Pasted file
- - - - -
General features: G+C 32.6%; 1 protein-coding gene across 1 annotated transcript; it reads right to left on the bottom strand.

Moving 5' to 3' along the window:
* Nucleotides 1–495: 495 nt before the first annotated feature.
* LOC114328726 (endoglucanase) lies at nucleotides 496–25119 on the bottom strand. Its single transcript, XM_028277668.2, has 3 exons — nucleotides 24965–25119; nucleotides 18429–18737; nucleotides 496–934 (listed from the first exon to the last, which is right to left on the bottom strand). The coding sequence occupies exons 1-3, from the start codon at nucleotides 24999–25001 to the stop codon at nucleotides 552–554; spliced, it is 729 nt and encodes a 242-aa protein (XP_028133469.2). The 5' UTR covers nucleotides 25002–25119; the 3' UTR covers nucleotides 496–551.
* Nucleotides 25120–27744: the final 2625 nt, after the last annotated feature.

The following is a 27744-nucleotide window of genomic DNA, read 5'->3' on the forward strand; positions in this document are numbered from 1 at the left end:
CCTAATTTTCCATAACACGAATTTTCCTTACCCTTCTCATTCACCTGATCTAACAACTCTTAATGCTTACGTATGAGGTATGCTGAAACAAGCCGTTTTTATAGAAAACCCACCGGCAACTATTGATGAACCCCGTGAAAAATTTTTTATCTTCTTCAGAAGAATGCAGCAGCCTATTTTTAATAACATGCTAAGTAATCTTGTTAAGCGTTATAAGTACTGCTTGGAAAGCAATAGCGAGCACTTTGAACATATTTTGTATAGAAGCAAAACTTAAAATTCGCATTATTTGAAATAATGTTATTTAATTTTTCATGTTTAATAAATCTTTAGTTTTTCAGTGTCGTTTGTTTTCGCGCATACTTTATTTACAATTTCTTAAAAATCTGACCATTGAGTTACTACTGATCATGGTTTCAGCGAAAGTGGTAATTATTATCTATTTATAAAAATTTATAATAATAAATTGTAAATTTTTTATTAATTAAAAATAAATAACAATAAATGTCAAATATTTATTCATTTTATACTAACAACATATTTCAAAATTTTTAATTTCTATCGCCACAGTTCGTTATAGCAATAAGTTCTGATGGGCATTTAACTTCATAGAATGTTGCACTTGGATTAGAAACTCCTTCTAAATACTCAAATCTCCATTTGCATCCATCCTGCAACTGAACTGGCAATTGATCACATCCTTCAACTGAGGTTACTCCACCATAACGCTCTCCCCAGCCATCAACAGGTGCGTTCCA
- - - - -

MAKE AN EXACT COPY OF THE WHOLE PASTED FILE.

General features: G+C 32.6%; 1 protein-coding gene across 1 annotated transcript; it reads right to left on the bottom strand.

Moving 5' to 3' along the window:
* Nucleotides 1–495: 495 nt before the first annotated feature.
* LOC114328726 (endoglucanase) lies at nucleotides 496–25119 on the bottom strand. Its single transcript, XM_028277668.2, has 3 exons — nucleotides 24965–25119; nucleotides 18429–18737; nucleotides 496–934 (listed from the first exon to the last, which is right to left on the bottom strand). The coding sequence occupies exons 1-3, from the start codon at nucleotides 24999–25001 to the stop codon at nucleotides 552–554; spliced, it is 729 nt and encodes a 242-aa protein (XP_028133469.2). The 5' UTR covers nucleotides 25002–25119; the 3' UTR covers nucleotides 496–551.
* Nucleotides 25120–27744: the final 2625 nt, after the last annotated feature.

The following is a 27744-nucleotide window of genomic DNA, read 5'->3' on the forward strand; positions in this document are numbered from 1 at the left end:
CCTAATTTTCCATAACACGAATTTTCCTTACCCTTCTCATTCACCTGATCTAACAACTCTTAATGCTTACGTATGAGGTATGCTGAAACAAGCCGTTTTTATAGAAAACCCACCGGCAACTATTGATGAACCCCGTGAAAAATTTTTTATCTTCTTCAGAAGAATGCAGCAGCCTATTTTTAATAACATGCTAAGTAATCTTGTTAAGCGTTATAAGTACTGCTTGGAAAGCAATAGCGAGCACTTTGAACATATTTTGTATAGAAGCAAAACTTAAAATTCGCATTATTTGAAATAATGTTATTTAATTTTTCATGTTTAATAAATCTTTAGTTTTTCAGTGTCGTTTGTTTTCGCGCATACTTTATTTACAATTTCTTAAAAATCTGACCATTGAGTTACTACTGATCATGGTTTCAGCGAAAGTGGTAATTATTATCTATTTATAAAAATTTATAATAATAAATTGTAAATTTTTTATTAATTAAAAATAAATAACAATAAATGTCAAATATTTATTCATTTTATACTAACAACATATTTCAAAATTTTTAATTTCTATCGCCACAGTTCGTTATAGCAATAAGTTCTGATGGGCATTTAACTTCATAGAATGTTGCACTTGGATTAGAAACTCCTTCTAAATACTCAAATCTCCATTTGCATCCATCCTGCAACTGAACTGGCAATTGATCACATCCTTCAACTGAGGTTACTCCACCATAACGCTCTCCCCAGCCATCAACAGGTGCGTTCCA